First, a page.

Arts & Entertainment, Writing
Working with Editors
Lesson time 16:59 min
A young editor discovered Judy in the slush pile and changed her work—and life—forever. Judy shares how she approached working with editors to arrive at the best possible version of her work.
Students give MasterClass an average rating of 4.7 out of 5 stars
Topics include: Find a Dick Jackson • Remain Open and Willing With Editors • Editing Summer Sisters
In 24 lessons, Judy Blume will show you how to develop vibrant characters and hook your readers.Sign Up
I was discovered in the slush pile at a new, young publishing company called Bradbury Press, by an editor, Dick Jackson. I had no idea how lucky I was that Dick Jackson took me on. I once said to him, what did you see in my first book-- it was Iggie's House. What did you see in that book that made you want to do it? And he said, I saw the next book and the book after that and the book after that. And not everybody gets as lucky as I was to find the perfect editor for your work early on, and somebody who was willing to work with you for the next ten books. And we were a team, and I learned so much from Dick. And I wish that for everyone. He finds in a writer the right way to release what they can do, and he helps them find the best way to tell their story. So, in working with Dick, we talked a lot about characters, about story. But more about characters, really, because characters always lead you to what is this story and what's it about. And it was always through sitting together, face-to-face, at his desk, going over things, and Dick would ask me questions. And I learned from Dick, when I'm not working with him, to ask the same questions. They're not as good, and I get lazy and I don't always do it. But I learned from him that in answering these questions, I release something inside, that I know much more than I've presented in my early drafts. There's much more in there. And that's why I say, for me, sometimes the very best surprises, the very best moments, emotional moments, come at the very end. [MUSIC PLAYING] I always, always listen. And I, in most cases, always give it a try, what they're saying. Because why not? I give it a try. And if it's wrong, it won't come to me. It won't come when I'm trying to revise along that line. It just won't work. And then I know it's wrong, and I can say, this isn't working for me. This isn't right for me. Sometimes, by figuring out what's not right, again, you'll figure out what is right. But I never am offended by what an editor says, because an editor, by that time-- by the time you're working with an editor, an editor has accepted your book. This is fabulous, right? Except that I worked with Dick Jackson the first time, editor, writer together, with no promise of publication. I doubt that that happens much today. But he cared enough about Iggie's House, he saw something in it, that he was willing to call me into his office and to sit with me for a couple of hours and talk it through, without a promise of publication. But it was so exciting, and it got me going, and the book was so, so much better the next time I sent it in, which I think was maybe a month. I really came home and I was fired up, and I revised the whole book and it got better. And then I sent it back to him, and then came the most wonderful day of my life. And it will be, the day that he called to offe...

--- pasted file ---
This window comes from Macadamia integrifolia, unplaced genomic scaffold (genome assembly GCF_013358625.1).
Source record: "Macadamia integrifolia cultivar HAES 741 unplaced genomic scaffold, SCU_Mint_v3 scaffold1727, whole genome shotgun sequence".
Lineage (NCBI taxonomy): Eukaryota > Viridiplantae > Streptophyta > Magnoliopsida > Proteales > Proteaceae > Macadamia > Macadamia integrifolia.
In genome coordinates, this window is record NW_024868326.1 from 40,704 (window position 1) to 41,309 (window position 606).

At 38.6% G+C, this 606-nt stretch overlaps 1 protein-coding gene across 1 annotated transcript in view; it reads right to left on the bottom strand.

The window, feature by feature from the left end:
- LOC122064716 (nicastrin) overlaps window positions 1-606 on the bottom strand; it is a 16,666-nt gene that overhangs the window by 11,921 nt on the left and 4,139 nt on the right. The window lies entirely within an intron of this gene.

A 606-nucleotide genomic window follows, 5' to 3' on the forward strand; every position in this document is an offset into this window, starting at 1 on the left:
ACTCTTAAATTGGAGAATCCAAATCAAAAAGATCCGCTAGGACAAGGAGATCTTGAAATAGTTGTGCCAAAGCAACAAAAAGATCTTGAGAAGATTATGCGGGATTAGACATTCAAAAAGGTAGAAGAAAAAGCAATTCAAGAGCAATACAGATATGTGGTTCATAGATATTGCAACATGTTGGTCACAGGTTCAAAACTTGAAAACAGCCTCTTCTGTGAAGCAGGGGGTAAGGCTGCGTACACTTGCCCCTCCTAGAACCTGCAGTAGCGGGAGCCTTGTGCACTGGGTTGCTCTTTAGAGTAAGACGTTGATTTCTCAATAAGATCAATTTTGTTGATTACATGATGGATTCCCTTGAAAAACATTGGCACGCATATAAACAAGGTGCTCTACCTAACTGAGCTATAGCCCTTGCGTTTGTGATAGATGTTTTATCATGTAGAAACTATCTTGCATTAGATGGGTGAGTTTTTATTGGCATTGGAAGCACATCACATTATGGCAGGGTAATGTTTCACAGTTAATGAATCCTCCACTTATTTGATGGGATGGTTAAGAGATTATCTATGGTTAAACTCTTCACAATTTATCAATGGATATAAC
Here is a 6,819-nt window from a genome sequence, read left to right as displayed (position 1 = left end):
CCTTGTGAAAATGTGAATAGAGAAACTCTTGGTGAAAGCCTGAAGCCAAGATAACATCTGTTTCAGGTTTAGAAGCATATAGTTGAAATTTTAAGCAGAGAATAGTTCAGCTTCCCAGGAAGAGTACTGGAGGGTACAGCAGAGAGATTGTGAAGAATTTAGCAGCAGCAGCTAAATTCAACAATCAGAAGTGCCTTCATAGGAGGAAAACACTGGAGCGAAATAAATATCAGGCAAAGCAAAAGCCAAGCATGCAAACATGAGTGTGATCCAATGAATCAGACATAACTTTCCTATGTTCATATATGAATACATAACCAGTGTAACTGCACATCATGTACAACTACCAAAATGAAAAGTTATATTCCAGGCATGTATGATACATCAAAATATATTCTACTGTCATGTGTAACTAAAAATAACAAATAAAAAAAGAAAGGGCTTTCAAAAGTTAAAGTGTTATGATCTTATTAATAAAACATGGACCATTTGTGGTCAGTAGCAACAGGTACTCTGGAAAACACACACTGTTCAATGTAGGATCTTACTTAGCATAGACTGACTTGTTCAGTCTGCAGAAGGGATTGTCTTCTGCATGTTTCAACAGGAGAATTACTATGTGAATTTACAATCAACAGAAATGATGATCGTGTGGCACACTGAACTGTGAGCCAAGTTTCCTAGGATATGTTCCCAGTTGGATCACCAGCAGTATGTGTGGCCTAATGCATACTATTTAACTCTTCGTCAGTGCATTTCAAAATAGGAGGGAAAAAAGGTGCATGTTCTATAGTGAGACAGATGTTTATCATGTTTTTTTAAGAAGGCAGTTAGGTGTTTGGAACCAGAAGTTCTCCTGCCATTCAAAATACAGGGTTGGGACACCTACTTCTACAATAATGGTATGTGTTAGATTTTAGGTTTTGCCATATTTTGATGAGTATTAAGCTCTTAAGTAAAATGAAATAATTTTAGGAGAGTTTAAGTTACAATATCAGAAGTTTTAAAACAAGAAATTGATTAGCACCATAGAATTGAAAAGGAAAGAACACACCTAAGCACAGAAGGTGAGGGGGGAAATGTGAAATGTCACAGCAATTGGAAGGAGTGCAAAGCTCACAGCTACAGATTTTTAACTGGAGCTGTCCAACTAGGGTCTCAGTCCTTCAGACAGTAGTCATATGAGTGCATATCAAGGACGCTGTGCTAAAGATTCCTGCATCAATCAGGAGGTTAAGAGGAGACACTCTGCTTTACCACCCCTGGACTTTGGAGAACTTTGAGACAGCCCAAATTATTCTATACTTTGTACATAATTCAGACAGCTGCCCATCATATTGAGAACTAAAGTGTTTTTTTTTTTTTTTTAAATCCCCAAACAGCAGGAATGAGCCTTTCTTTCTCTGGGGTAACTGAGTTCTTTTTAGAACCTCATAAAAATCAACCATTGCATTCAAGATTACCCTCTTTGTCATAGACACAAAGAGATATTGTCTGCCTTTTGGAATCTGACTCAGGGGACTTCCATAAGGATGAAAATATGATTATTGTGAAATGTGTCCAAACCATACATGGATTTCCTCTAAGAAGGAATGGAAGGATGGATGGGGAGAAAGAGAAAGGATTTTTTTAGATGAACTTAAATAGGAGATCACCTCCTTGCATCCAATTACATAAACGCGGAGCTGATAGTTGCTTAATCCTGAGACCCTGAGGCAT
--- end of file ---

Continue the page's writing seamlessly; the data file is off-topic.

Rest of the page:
About the Instructor
Judy Blume broke the rules. Her refreshingly honest children’s books were banned by hundreds of libraries and loved by generations of readers, who bought 85 million copies of classics like Are You There God? It’s Me, Margaret and Superfudge. In her first online writing class, the award-winning author teaches you how to invent vivid characters, write realistic dialogue, and turn your experiences into stories people will treasure.
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In 24 lessons, Judy Blume will show you how to develop vibrant characters and hook your readers.Explore the Class